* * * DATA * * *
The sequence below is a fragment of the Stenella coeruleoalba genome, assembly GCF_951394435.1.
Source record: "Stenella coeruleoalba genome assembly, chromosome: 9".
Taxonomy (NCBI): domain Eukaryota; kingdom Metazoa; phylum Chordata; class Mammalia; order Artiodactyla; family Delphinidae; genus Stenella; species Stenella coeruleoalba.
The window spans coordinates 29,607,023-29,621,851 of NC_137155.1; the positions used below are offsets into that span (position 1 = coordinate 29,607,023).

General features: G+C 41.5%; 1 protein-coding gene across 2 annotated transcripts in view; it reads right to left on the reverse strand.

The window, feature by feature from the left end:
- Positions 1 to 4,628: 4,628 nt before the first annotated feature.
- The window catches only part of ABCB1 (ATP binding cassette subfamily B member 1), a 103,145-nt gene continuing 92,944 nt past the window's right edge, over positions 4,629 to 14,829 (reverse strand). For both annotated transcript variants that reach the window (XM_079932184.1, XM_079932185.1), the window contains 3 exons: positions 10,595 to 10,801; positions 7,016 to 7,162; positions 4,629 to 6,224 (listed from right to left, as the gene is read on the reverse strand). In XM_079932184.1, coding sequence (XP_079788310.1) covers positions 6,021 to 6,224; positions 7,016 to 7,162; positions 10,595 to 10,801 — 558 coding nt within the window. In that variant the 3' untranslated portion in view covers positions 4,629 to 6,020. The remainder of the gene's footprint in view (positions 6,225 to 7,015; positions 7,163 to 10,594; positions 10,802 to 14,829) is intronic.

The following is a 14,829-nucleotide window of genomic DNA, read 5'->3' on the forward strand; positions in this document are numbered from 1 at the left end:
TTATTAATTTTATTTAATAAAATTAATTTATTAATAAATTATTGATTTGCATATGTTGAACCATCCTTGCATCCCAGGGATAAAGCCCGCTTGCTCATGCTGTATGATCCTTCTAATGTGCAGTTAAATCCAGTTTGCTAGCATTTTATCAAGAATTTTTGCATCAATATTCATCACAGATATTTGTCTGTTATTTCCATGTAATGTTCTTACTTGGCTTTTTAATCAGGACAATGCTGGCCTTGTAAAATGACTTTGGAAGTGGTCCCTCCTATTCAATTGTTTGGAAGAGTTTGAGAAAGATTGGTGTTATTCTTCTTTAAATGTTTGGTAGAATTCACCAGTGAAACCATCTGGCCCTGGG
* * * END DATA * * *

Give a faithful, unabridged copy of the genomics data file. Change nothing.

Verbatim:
The sequence below is a fragment of the Stenella coeruleoalba genome, assembly GCF_951394435.1.
Source record: "Stenella coeruleoalba genome assembly, chromosome: 9".
Taxonomy (NCBI): domain Eukaryota; kingdom Metazoa; phylum Chordata; class Mammalia; order Artiodactyla; family Delphinidae; genus Stenella; species Stenella coeruleoalba.
The window spans coordinates 29,607,023-29,621,851 of NC_137155.1; the positions used below are offsets into that span (position 1 = coordinate 29,607,023).

General features: G+C 41.5%; 1 protein-coding gene across 2 annotated transcripts in view; it reads right to left on the reverse strand.

The window, feature by feature from the left end:
- Positions 1 to 4,628: 4,628 nt before the first annotated feature.
- The window catches only part of ABCB1 (ATP binding cassette subfamily B member 1), a 103,145-nt gene continuing 92,944 nt past the window's right edge, over positions 4,629 to 14,829 (reverse strand). For both annotated transcript variants that reach the window (XM_079932184.1, XM_079932185.1), the window contains 3 exons: positions 10,595 to 10,801; positions 7,016 to 7,162; positions 4,629 to 6,224 (listed from right to left, as the gene is read on the reverse strand). In XM_079932184.1, coding sequence (XP_079788310.1) covers positions 6,021 to 6,224; positions 7,016 to 7,162; positions 10,595 to 10,801 — 558 coding nt within the window. In that variant the 3' untranslated portion in view covers positions 4,629 to 6,020. The remainder of the gene's footprint in view (positions 6,225 to 7,015; positions 7,163 to 10,594; positions 10,802 to 14,829) is intronic.

The following is a 14,829-nucleotide window of genomic DNA, read 5'->3' on the forward strand; positions in this document are numbered from 1 at the left end:
TTATTAATTTTATTTAATAAAATTAATTTATTAATAAATTATTGATTTGCATATGTTGAACCATCCTTGCATCCCAGGGATAAAGCCCGCTTGCTCATGCTGTATGATCCTTCTAATGTGCAGTTAAATCCAGTTTGCTAGCATTTTATCAAGAATTTTTGCATCAATATTCATCACAGATATTTGTCTGTTATTTCCATGTAATGTTCTTACTTGGCTTTTTAATCAGGACAATGCTGGCCTTGTAAAATGACTTTGGAAGTGGTCCCTCCTATTCAATTGTTTGGAAGAGTTTGAGAAAGATTGGTGTTATTCTTCTTTAAATGTTTGGTAGAATTCACCAGTGAAACCATCTGGCCCTGGG